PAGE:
Overnight China released the latest trade figures.
Exports jumped by 11.3% while economists were expecting an increase of 10%. Imports rose by 14.1%, and that compares to the 20.8% growth that economists were anticipating. It is impressive that exports topped forecasts given that US tariffs on Chinese steel and aluminium kicked in last month. The massive trade surplus that China has with the US is one of the reasons that President Trump instigated the trade spat, and dealers will be keeping an eye on developments.
Yesterday stocks bounced back as the fears regarding a trade war subsided. The absence of harsh words from the US and China encouraged traders to step into the market and snap up stocks. Investors are getting used to the pattern, whereby equity markets can recover after a big sell-off that was triggered on account of trade tensions. In keeping with recent trends, the US indices held up better than their European counterparts. The S&P 500 hit its highest level since early March and the NASDAQ 100 hit an all-time high. Dealers believe the US is in a stronger position to weather the storm than the rest of the world, and that is why the US equity benchmarks are outperforming.
Steven Mnuchin, the US secretary of the Treasury, revealed that many of the trade talks with China have broken down, however, he confirmed that China is very important in cooperation with North Korea. These remarks suggest the US doesn’t want to be too aggressive with Beijing, which is also giving investors hope.
In the US, inflation and core inflation jumped to 2.9% and 2.3% respectively. The headline inflation rate is now at its highest since early 2012, while the core figure is at a level not seen since January 2017. The steady increase in demand could bring about two more rate hikes from the Federal Reserve this year. The minutes from the June Fed meeting were released earlier this month, and they cautioned that ‘heightened inflationary pressures’ could bring about an economic downturn.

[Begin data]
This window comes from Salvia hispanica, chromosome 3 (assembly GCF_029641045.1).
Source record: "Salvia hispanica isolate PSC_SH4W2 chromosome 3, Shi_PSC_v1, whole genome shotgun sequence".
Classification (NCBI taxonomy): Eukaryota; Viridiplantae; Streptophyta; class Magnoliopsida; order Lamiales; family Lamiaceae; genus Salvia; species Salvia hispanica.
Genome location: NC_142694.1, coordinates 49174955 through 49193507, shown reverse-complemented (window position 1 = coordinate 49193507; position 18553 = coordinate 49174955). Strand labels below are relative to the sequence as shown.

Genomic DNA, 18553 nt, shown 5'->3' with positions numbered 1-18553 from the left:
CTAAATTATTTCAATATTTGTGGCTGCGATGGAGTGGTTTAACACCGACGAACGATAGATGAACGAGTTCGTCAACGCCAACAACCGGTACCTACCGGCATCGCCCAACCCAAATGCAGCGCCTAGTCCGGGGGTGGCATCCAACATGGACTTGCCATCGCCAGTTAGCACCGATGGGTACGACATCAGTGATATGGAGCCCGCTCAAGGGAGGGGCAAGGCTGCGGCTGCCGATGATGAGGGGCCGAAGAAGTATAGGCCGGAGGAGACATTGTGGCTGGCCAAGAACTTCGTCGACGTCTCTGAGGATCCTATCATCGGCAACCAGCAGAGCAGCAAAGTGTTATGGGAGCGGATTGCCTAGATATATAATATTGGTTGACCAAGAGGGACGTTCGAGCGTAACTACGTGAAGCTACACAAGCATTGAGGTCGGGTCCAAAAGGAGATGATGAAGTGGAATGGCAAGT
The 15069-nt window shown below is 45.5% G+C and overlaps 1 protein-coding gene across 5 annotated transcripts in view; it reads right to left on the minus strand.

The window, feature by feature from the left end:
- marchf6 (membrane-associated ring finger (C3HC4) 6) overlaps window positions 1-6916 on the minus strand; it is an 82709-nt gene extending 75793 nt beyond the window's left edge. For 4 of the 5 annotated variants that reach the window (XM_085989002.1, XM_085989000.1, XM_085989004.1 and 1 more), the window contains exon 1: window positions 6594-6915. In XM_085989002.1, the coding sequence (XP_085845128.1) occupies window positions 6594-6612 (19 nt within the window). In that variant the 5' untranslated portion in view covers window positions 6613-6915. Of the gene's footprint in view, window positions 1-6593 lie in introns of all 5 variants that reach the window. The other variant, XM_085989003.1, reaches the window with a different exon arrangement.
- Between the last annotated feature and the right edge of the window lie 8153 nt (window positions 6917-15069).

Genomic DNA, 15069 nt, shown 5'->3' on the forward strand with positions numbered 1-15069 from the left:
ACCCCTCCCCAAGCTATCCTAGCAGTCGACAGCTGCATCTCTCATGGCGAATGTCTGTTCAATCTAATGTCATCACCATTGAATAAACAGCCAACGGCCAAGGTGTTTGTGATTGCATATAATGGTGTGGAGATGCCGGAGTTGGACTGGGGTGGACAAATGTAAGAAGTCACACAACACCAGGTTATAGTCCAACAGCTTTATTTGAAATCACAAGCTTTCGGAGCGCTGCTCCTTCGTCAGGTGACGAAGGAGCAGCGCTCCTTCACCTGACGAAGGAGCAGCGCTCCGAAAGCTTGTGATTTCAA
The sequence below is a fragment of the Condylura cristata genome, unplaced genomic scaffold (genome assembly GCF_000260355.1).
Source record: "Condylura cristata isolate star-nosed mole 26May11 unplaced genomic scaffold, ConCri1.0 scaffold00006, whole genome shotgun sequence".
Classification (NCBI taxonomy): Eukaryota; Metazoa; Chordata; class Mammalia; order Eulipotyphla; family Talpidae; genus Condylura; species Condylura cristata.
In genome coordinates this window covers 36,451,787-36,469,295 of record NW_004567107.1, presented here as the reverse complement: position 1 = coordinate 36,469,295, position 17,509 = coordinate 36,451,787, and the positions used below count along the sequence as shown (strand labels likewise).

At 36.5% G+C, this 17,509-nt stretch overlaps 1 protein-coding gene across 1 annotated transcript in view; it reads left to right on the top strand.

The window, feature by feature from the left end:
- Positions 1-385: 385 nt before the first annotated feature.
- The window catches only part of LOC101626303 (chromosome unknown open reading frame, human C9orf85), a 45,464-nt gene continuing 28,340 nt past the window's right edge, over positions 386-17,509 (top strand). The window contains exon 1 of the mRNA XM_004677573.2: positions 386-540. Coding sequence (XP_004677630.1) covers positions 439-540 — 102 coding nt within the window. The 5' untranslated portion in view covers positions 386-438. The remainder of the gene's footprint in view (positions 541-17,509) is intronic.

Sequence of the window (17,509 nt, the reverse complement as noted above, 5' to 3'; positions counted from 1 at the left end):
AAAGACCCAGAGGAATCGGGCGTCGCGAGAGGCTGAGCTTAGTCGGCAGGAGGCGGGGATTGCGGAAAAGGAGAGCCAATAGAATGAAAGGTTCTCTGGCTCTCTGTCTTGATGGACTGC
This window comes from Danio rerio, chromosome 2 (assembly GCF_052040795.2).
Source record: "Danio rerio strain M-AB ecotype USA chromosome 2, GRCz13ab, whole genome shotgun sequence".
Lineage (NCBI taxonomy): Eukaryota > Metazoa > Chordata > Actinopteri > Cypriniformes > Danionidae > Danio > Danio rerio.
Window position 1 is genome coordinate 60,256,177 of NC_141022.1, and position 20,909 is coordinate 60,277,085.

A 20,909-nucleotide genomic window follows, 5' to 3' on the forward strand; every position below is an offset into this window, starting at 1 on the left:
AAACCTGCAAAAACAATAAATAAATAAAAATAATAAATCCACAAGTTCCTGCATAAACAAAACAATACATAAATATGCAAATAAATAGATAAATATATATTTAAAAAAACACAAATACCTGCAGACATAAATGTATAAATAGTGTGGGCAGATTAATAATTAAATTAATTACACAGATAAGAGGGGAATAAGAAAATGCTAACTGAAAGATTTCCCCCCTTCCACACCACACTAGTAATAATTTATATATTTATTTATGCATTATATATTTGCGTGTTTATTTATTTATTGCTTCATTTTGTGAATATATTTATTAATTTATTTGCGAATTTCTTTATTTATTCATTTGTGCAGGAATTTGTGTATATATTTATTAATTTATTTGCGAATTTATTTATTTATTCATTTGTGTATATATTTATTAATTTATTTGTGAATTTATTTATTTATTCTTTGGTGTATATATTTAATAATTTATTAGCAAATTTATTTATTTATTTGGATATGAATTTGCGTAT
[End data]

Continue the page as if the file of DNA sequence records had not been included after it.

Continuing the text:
Oil had a lacklustre session yesterday, which is concerning given how much it dropped on Wednesday. Fears of weaker future demand because of the US-China trade dispute, coupled with news of increased supply from Saudi Arabia, and plans for Libya to boost exports all contributed to the slump in price. Despite the relatively low price, demand was subdued.
Today at 8am (UK time), Spain will release the latest inflation figures, and economists are expecting an increase from 2.1% in May to 2.3% in June. Keep in mind that yesterday, French inflation held steady at 2.3% while the German rate dipped to 2.1% from 2.2%. Next week the eurozone will release the figures for the region, and the core number will give us an indication of actual demand in the currency bloc.
EUR/USD – has been edging higher since late June, and a break above the 1.1850 area could pave the way for 1.2000 being tested. A move below the 1.1510 region could put 1.1400 on the radar.
GBP/USD – has been in a downward trend since April, but it has been creeping higher recently. A move through 1.3315 could bring 1.3472 into play. If the wider bearish move continues it could target 1.3049.
EUR/GBP – has been in an upward trend since mid-April and if the bullish move continues it could target 0.8900. A pullback might find support at 0.8785 – the 100-day moving average, and a break below 0.8785 might bring 0.8725 into play.
USD/JPY – has been pushing higher since late-May and if it can hold above 111.39, it could pave the way for 113.57 to be targeted. A move to the downside might find support at 109.37 – 109.19 area.
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